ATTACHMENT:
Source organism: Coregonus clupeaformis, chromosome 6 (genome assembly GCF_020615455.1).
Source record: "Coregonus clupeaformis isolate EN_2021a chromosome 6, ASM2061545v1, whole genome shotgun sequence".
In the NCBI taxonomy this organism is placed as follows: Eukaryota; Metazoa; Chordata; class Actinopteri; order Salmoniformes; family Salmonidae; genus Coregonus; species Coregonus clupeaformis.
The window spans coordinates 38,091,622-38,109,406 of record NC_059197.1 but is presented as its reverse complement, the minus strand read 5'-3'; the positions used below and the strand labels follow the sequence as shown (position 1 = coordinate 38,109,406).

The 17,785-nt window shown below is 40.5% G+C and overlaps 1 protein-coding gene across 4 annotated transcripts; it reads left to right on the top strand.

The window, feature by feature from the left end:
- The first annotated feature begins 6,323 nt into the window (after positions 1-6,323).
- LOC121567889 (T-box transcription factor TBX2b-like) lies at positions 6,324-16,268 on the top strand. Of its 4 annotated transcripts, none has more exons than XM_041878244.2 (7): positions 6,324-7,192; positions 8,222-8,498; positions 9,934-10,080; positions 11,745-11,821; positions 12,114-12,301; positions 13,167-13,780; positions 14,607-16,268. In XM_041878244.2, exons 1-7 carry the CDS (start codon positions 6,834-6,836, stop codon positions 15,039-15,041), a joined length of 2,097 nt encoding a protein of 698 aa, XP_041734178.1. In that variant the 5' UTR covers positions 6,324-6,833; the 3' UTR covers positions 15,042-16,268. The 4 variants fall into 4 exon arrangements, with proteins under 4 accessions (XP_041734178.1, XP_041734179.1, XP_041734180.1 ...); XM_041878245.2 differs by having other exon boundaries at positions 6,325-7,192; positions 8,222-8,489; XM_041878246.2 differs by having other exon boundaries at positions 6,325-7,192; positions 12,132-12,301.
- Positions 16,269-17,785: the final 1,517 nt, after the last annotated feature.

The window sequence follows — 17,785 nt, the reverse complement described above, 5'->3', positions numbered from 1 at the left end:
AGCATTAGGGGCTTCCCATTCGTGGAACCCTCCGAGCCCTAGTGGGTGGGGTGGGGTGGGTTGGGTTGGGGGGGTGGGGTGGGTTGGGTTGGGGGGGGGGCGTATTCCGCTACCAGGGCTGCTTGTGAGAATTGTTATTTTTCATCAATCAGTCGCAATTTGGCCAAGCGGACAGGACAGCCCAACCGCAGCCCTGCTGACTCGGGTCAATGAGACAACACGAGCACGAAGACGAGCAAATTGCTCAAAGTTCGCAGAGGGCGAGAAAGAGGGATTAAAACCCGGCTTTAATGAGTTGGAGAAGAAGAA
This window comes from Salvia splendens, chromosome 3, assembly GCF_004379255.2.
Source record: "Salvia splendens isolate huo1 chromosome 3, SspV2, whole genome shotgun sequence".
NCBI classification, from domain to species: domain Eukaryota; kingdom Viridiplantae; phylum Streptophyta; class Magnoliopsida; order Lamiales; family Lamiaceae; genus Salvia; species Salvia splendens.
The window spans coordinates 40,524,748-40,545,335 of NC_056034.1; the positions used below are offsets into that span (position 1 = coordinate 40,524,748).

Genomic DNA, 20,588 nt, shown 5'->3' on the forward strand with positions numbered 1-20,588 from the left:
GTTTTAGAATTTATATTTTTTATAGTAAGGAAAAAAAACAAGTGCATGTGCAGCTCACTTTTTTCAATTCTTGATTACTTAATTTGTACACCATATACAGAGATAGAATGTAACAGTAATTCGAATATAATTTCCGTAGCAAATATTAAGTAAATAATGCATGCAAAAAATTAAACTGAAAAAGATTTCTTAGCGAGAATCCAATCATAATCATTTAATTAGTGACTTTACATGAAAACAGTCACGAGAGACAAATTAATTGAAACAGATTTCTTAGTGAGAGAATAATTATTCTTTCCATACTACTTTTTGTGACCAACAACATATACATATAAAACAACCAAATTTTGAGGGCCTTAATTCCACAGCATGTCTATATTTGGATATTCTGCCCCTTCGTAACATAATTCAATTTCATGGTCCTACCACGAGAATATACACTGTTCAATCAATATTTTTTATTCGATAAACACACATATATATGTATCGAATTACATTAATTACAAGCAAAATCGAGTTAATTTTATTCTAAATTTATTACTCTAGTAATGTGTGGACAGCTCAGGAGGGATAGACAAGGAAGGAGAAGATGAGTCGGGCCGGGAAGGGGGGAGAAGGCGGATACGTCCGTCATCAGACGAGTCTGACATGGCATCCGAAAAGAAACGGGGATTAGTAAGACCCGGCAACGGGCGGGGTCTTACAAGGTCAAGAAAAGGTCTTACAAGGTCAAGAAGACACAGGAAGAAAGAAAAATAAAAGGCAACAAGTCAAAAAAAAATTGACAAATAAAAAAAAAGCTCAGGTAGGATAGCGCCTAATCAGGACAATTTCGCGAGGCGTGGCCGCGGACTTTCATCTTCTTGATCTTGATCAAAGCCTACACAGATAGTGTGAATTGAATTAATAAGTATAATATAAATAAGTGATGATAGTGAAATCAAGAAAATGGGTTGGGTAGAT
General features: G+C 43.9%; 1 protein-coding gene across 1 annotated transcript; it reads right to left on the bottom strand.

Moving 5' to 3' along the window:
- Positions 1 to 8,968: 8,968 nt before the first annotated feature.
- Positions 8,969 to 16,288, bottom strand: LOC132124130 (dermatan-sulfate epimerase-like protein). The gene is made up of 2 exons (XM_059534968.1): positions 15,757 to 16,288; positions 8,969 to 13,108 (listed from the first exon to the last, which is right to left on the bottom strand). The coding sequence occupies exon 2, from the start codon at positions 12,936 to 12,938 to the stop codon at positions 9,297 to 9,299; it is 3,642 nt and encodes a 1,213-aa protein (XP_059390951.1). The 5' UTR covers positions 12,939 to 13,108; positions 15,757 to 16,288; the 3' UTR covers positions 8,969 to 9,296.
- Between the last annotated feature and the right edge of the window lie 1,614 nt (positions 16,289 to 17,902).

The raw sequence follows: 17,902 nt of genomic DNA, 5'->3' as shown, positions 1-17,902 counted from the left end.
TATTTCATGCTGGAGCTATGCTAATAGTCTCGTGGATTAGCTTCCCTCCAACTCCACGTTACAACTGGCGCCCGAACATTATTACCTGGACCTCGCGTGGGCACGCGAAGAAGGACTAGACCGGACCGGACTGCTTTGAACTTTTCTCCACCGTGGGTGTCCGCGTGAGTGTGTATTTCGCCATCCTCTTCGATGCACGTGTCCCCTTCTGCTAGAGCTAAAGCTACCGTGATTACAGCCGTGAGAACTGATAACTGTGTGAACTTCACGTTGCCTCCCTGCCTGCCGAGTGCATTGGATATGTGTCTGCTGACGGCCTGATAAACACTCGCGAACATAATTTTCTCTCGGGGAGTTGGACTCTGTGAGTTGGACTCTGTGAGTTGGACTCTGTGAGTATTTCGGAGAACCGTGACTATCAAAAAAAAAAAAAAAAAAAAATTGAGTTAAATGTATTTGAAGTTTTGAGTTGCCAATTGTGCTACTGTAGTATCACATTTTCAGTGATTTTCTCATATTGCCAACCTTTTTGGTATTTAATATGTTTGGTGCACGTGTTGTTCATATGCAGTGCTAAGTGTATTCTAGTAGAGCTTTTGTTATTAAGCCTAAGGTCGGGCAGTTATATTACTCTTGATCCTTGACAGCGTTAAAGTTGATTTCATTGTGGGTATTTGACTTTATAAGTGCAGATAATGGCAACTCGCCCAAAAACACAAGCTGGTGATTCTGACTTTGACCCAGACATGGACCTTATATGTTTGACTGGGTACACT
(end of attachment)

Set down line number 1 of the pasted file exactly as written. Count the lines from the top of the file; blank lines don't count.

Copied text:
Source organism: Coregonus clupeaformis, chromosome 6 (genome assembly GCF_020615455.1).